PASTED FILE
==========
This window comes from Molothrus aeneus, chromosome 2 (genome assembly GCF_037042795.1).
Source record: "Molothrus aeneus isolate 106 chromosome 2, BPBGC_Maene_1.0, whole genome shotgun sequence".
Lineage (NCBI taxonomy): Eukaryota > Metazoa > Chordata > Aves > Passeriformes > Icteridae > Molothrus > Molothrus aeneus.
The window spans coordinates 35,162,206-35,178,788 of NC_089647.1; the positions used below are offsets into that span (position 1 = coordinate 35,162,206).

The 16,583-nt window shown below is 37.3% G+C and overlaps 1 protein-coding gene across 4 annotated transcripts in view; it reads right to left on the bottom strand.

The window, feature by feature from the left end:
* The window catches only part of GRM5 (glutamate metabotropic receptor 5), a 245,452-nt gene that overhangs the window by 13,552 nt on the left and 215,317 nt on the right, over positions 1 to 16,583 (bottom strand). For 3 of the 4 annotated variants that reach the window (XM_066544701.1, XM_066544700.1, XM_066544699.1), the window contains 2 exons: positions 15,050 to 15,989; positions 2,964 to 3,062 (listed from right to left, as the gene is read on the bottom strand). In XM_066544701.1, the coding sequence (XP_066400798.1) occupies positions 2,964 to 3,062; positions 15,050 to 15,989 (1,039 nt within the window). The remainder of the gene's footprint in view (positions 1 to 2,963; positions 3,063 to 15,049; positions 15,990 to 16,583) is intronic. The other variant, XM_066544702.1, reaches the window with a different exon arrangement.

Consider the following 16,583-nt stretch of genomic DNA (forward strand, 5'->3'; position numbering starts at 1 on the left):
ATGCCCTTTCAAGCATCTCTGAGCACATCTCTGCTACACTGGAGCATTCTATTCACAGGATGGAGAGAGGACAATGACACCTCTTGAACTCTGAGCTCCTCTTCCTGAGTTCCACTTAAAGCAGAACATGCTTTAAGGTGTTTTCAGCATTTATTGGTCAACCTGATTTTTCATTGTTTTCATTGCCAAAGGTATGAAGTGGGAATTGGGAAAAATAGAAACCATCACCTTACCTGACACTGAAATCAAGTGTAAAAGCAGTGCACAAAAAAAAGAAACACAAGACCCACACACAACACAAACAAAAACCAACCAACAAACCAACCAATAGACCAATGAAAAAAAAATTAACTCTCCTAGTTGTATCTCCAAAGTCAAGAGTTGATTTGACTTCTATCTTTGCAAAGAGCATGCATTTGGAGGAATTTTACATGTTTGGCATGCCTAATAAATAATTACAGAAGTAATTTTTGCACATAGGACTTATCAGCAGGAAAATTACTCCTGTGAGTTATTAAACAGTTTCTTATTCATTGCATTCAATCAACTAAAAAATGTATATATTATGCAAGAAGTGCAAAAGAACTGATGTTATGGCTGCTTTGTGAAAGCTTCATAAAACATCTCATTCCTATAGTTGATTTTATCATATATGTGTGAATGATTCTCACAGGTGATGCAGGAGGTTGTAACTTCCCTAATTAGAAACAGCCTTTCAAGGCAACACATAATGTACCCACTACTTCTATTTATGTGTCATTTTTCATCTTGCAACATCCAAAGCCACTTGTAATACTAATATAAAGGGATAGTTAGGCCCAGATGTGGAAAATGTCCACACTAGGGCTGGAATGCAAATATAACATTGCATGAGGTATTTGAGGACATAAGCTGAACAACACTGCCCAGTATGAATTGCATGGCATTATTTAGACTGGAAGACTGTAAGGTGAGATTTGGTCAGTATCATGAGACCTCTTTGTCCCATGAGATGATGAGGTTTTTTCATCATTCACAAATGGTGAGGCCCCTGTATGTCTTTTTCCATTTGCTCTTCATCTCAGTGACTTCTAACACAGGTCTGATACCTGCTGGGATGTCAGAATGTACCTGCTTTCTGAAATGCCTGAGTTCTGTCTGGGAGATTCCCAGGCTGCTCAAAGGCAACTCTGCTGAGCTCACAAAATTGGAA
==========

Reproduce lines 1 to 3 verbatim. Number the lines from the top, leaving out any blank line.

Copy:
This window comes from Molothrus aeneus, chromosome 2 (genome assembly GCF_037042795.1).
Source record: "Molothrus aeneus isolate 106 chromosome 2, BPBGC_Maene_1.0, whole genome shotgun sequence".
Lineage (NCBI taxonomy): Eukaryota > Metazoa > Chordata > Aves > Passeriformes > Icteridae > Molothrus > Molothrus aeneus.